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Baroness Jenkin apologises after claiming “poor people don’t know how to cook” at launch of report into hunger

Baroness Jenkin of Kennington

Baroness Jenkin of Kennington

A peer has apologised after claiming “poor people don’t know how to cook” as she helped launch a report looking at why food aid has dramatically increased over the last decade.

Baroness Jenkin, who is married to Essex MP Bernard Jenkin, said that one of the reasons people needed charity was because they were unable to prepare meals for themselves.

She said at the event hunger stemmed in part from the disappearance of the knowledge needed to create cheap and nourishing meals.

“We have lost our cooking skills,” said Lady Jenkin. “Poor people don’t know how to cook.

“I had a large bowl of porridge today, which cost 4p. A large bowl of sugary cereals will cost you 25p.”

But she later apologised on a BBC lunchtime radio show, saying she had “made a mistake” and had been “stupidly speaking unscripted”.

The comments came as leading church figures, including the Archbishop of Canterbury, joined politicians from across Parliament to launch a blueprint to eliminate hunger in Britain by 2020.

The Feeding Britain report was prompted by concern over the “unprecedented” numbers of people depending on food banks in the UK.

It called for action to speed the processing of benefits to ensure new claimants are not left for weeks without an income; stop “rip-off” companies charging higher prices to the poor; and end the “scandal” which sees millions of tonnes of waste food destroyed by supermarkets and food manufacturers.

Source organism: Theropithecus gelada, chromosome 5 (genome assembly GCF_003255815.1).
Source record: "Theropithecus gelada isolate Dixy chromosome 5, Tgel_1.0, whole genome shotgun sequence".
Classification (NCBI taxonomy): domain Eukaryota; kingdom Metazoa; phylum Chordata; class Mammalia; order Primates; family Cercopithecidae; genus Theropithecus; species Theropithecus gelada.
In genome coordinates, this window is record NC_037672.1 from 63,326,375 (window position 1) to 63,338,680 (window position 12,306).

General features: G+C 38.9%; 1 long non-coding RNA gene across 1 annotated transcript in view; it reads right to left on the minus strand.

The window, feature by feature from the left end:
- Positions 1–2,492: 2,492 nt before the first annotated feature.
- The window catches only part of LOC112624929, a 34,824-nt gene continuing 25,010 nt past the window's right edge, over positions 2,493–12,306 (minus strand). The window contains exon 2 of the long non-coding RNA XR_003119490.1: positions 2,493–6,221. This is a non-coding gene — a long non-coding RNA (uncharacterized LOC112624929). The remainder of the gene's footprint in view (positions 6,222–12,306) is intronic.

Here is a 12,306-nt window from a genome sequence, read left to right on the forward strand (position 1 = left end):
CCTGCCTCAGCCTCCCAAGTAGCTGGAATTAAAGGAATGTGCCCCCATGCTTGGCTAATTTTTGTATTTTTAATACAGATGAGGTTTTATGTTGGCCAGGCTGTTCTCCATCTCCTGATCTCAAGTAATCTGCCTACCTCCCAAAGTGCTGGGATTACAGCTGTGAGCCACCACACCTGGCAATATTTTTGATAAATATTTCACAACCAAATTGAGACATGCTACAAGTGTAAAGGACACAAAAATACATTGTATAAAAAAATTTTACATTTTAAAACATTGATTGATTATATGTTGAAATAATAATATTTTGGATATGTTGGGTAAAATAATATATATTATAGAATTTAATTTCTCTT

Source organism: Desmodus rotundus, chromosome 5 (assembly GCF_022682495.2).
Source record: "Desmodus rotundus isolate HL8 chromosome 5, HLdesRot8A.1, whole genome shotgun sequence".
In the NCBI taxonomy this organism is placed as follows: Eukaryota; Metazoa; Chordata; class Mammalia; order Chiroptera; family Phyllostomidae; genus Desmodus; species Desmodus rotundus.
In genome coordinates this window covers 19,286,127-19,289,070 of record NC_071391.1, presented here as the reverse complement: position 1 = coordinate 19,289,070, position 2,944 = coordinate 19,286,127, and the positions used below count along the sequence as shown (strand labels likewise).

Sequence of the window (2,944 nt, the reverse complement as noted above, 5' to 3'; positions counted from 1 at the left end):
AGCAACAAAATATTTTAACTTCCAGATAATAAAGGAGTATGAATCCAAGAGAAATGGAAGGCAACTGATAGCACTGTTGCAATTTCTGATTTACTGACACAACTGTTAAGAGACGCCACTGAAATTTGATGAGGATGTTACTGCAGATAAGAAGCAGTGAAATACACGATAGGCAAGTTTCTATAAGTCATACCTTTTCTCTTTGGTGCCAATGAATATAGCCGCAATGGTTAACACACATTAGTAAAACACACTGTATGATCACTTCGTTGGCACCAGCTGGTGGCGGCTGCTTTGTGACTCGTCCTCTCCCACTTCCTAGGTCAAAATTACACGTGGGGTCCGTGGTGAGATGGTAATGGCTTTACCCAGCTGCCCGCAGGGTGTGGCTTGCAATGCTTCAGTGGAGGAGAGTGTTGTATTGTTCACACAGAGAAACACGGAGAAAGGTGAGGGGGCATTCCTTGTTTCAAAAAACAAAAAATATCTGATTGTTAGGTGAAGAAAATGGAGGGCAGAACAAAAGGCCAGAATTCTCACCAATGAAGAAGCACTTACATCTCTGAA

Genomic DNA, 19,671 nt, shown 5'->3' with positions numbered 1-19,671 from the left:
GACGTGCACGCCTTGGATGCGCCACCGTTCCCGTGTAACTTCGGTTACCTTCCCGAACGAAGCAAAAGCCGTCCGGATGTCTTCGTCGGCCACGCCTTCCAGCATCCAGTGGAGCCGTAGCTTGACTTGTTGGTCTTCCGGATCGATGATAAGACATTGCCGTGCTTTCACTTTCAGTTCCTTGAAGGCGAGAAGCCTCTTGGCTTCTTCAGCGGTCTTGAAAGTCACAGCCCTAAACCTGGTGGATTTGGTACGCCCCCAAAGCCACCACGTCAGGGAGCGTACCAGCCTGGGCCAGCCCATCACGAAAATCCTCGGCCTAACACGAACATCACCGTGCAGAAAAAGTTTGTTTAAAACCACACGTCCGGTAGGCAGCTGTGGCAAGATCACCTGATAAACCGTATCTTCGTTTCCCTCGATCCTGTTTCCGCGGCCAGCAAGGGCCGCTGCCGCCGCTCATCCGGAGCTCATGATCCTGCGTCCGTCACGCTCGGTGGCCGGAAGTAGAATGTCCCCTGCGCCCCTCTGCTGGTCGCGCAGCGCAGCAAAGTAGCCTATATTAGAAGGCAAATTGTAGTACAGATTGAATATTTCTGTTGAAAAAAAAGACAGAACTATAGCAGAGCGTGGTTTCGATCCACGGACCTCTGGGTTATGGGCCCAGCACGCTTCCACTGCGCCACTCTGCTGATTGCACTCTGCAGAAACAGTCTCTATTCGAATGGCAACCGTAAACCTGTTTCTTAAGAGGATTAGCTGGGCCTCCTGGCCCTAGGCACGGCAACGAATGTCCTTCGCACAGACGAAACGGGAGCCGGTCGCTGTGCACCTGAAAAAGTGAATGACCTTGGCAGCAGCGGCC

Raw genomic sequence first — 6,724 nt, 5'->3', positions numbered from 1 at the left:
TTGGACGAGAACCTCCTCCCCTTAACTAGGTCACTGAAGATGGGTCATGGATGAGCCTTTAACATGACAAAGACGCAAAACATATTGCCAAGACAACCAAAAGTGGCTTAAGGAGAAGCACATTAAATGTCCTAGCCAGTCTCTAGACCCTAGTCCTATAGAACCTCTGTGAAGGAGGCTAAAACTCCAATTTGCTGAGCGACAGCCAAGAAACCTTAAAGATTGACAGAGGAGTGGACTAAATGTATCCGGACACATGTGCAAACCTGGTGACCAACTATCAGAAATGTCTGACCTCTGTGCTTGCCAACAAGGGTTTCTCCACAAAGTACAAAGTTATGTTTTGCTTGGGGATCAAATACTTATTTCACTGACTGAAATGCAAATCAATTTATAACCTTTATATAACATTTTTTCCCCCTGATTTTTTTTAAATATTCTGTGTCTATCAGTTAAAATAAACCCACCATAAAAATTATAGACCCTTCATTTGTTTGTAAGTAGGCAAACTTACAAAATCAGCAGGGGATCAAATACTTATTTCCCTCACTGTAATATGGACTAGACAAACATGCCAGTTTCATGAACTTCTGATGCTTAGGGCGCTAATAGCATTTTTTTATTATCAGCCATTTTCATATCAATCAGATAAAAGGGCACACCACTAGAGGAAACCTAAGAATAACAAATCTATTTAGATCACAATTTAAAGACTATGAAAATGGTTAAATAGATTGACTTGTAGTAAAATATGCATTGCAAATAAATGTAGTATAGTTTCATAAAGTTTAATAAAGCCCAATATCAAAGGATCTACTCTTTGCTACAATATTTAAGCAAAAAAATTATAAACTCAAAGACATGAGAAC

Despite the “astonishing” levels of food being binned, hunger “stalks large parts” of the country, the Most Rev Justin Welby warned ahead of the publication of the report.

The All-Party Parliamentary Inquiry into Hunger in the UK found that, since the establishment of the Trussell Trust network in 2004, numbers of emergency food assistance providers have grown to at least 1,500, including 800 food banks - around half of them operated by the Trust.

The Department for Work and Pensions has previously argued that there is “no robust evidence” to suggest that welfare reforms or benefit administration are linked to increased use of food banks.

Those opening up new food banks say they are responding to a need that has always existed but that welfare reform has exacerbated. But critics say food banks opening up and offering free food only creates more demand.

Earlier this year Lord Tebbit said “there is always a near-infinite demand for valuable goods that are given away free”.

He also implied that those relying for their basic foods on food banks were spending their money on junk food.

5 comments

  • Why did she apologise? She is correct. The poor have lost the art of cooking. You can create a wholesome nourishing meal for pennies if you try. The poors version of cooking these days seems to stop at counting how many mcnuggets are in the box!

    Report this comment

    Waddaloada